TRANSACTION TOPOGRAPHY -- Typical Stage 1 topography deals with a single data store, usually a relational database. Within this context, concurrency and synchronization of multi-user access is handled easily by the database software. With Stage 2 topography, the data store issue extends to multiple but still homogeneous sources. As in Stage 1, modern-day database software (relational or otherwise) inherently accommodates multiple users across multiple databases. With Stage 3 topography, the venue broadens to include multiple, heterogeneous data stores. Note that we use the term data store in the broadest sense of the term. A data store can be a relational, object-relational or pure object database. However, it can also be non-traditional, such as an enterprise resource planning (ERP) application, whose activities must be included in a given transaction.

TRANSACTION COMPLEXITY -- This metric is a measure of business rule complexity, for example, the actions to be performed within the context of a given transaction. In Stage 1, the actions may be only a validation of the data format, such as numeric, alphabetic and so on. The actions may also be domain specific -- validating that the data is a bona fide customer name or number. Here, we would look for tools to provide a totally automated facility for validating data formats, as well as clean, easily managed exception handling for domain-specific errors. Increasing application complexity translates into increasing business rule complexity. Stage 2 involves sequences, such as master-detail processing, and we would look for tool suites that provide a framework for these frequently used processing models. Stage 3 transactions entail intricate and company-specific sequencing. Here, I/S organizations must evaluate the language used to specify those rules, as well as the mechanisms for defining the sequencing. If it takes 12 months to specify, create and/or modify those rules, for example, any competitive advantage may well be lost.

TRANSACTION RATE AND NUMBER OF USERS -- Thanks to the hard lessons of the early client/server systems, most I/S organizations are attuned to this criterion. Unfortunately, there are no hard and fast guidelines (in our opinion) to differentiate Stage 1, 2 and 3 transaction rates and/or the number of users. A server that can easily handle a 100-user Stage 1 application could be brought to its knees under the load of a 10-user Stage 3 application with highly intricate business rules.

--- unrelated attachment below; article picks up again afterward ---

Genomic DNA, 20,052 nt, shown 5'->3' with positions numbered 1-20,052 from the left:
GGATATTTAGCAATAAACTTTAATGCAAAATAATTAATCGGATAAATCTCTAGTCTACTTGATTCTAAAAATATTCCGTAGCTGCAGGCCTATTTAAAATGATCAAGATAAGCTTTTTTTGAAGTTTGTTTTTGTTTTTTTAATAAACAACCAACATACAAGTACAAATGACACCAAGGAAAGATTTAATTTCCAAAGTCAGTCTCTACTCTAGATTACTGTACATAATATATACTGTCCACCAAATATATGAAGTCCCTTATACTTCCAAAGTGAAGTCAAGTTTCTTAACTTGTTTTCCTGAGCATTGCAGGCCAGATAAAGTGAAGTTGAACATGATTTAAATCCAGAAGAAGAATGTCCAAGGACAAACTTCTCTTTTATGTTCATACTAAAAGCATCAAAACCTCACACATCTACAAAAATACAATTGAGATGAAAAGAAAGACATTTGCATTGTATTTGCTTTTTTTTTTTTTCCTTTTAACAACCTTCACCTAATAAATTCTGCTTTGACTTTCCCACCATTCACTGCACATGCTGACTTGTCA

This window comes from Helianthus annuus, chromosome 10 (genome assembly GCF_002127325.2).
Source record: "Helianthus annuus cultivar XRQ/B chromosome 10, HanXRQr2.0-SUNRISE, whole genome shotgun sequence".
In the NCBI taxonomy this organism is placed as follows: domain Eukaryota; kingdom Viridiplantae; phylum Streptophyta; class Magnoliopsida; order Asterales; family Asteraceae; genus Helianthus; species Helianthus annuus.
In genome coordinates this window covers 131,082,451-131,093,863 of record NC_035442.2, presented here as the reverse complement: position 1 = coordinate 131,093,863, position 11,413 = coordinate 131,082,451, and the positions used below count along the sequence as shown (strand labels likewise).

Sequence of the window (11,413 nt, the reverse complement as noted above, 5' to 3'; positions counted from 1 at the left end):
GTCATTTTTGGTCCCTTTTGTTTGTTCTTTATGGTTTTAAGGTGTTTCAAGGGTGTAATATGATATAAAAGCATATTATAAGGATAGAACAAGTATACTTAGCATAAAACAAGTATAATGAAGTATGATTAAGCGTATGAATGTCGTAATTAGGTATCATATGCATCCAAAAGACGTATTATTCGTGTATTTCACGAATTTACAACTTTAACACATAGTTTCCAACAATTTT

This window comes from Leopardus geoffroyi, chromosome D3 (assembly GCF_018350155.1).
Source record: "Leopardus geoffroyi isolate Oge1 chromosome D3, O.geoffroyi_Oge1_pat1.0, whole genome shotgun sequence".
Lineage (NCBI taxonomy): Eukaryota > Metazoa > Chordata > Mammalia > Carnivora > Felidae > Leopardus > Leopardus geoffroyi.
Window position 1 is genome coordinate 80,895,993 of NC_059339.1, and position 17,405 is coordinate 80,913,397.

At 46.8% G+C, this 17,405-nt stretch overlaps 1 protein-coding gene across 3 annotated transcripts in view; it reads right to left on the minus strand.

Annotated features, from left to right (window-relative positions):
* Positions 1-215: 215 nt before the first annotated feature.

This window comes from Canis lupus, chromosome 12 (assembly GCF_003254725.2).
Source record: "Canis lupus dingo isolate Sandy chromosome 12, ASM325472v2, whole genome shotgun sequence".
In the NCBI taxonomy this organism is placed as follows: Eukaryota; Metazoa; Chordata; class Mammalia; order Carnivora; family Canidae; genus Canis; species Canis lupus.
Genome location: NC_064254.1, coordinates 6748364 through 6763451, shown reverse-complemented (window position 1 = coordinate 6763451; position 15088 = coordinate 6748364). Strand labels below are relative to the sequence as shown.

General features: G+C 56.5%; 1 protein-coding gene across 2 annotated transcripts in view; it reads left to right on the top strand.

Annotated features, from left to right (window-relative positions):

That said, we believe there are performance/scalability differentiators I/S groups should seek in the tools they evaluate. Stage 1 tools should support mechanisms for overlapped computation, which today means multithreading. Additionally, since the easiest method for increasing throughput is to upgrade the hardware system, we believe the tool should also support a range of increasingly powerful hardware platforms.

Stage 2 tools should bring the facility for non-blocking (asynchronous) operations, as well as database connection pooling. For maximum performance/scalability optimization, Stage 3 tools should support a true n-tier architecture, automated partitioning facilities and load sharing.

SUPPORT FOR EXISTING COMPUTING ASSETS -- While technology continues to evolve at a whirlwind pace, I/S organizations cannot "turn on a dime" due to the millions of dollars invested in existing systems and infrastructure. Stage 1 tools generally support a newer and typically homogeneous platform set. With the rush of Web-based technology, several of today's tool suites are, in fact, 'Net-only. Stage 2 tools broaden platform support to a heterogeneous set of platforms that encompass the more popular systems of the day. Stage 3 tools provide the broadest platform support. Stage 2 and Stage 3 tool suites also allow a phased migration to the newer technologies.